Are you afraid of what a debt collectors might tell you? It’s understandable to be apprehensive when one of them calls, but don’t give into their pressure tactics. Their job is to get you to pay an overdue debt. While the Fair Debt Collection Practices Act (FDCPA) restricts what they can do, some collectors may decide to skirt the law. The Federal Trade Commission (FTC) reports that 23 percent of the complaints they receive are about debt collectors.
The FDCPA covers the collection of:
- Credit cards
- Medical debts
- Other debts that are primarily personal, family, or household
The following statements are some of the most common falsehoods you might hear from debt collectors.
“Pay in full and we’ll remove it from your credit report.”
Unless you get this in writing from the debt collector first, don’t believe it. Once a note about “in collections” or “past due 90 days” is on your credit report, it’s staying there, usually for seven years. Negotiate for the removal from your credit report and send nothing until you get it in writing from the collector.
“Just send me a post-dated check.”
Never do this. In fact, never send a collector a check of any kind and don’t give them your debit card number. Once you do, you’ve given them banking information that they can keep on file and use again.
A post-dated check will probably be cashed upon arrival. If you send a post-dated check in anticipation of payday and it’s cashed early, your check may bounce, causing more expensive problems. Collectors have also been known to change the amounts written on checks and take more out of bank accounts than they said they would.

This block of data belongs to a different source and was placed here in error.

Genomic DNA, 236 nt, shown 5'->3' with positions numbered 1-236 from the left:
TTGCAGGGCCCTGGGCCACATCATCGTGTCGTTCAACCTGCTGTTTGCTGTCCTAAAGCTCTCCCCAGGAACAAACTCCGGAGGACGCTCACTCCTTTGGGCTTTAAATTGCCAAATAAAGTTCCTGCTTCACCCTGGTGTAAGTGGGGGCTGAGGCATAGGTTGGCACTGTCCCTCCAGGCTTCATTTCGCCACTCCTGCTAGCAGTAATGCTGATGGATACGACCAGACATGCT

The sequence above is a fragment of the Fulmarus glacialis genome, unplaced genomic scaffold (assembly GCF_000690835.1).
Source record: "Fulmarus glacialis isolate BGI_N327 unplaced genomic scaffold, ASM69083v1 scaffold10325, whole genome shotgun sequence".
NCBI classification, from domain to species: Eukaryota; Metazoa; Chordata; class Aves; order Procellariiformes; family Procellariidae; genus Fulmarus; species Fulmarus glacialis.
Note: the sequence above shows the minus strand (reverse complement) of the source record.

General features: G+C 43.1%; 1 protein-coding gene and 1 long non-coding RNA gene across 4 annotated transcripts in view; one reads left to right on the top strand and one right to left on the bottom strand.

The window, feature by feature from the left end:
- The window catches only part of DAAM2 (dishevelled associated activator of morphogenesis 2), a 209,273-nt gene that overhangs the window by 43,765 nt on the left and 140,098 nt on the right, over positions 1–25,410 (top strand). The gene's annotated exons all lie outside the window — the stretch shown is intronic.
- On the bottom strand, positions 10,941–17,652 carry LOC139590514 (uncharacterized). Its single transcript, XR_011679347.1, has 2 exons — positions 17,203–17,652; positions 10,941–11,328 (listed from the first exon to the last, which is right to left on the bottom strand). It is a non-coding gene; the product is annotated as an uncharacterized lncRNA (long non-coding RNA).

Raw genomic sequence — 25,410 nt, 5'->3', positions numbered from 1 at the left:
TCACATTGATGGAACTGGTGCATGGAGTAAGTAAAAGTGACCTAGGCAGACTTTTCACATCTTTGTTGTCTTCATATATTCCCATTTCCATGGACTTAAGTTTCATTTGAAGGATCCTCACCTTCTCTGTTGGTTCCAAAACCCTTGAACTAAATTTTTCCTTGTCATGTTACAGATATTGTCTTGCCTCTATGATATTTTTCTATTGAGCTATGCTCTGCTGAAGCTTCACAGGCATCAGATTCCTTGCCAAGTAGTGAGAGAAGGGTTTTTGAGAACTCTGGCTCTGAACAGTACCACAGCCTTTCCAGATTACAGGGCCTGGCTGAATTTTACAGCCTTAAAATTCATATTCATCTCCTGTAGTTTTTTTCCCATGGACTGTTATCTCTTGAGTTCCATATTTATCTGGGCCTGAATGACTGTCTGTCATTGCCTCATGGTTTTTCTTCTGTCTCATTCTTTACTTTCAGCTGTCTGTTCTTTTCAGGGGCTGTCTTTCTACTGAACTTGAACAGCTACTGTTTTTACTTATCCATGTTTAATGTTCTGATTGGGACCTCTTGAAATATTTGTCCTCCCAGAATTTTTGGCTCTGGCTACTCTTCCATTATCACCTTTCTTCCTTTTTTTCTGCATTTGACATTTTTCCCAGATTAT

“We’ll garnish your wages.”
Wage garnishment is a process that only starts after a creditor sues and gets a judgment. While they can garnish your wages, it won’t be until after they’ve gone to court and won. You’ll be notified long before that happens.
Additionally, under the FDCPA, a collector can’t threaten to sue if they don’t actually intend to do so.
“I’ll have you arrested.”
The FDCPA blatantly forbids collectors from making this threat. With the exception of child support and unpaid taxes, a debt collector cannot have you arrested for not paying your bill. If a debt collector does threaten to have you arrested and jailed, get their contact information. Then you can file a claim with the state attorney general’s office or the FTC.
“I’m an attorney/investigator/government representative.”
If a collector misrepresents themselves as one of these personalities, get their contact information and state that your legal counsel will be happy to talk to them. At this point, a real attorney will need to speak with your lawyer.
Fight Unethical Debt Collectors
If you do owe a debt, a collector may tell you any number of untruths even though they know it’s illegal. Don’t let one intimidate you.
The Law Offices of Jibrael S. Hindi works tirelessly to fight for the rights of Florida consumers. We have litigated over hundreds and hundreds of consumer cases in federal and state court and are ready to help you. Contact our office at 1-844-JIBRAEL today.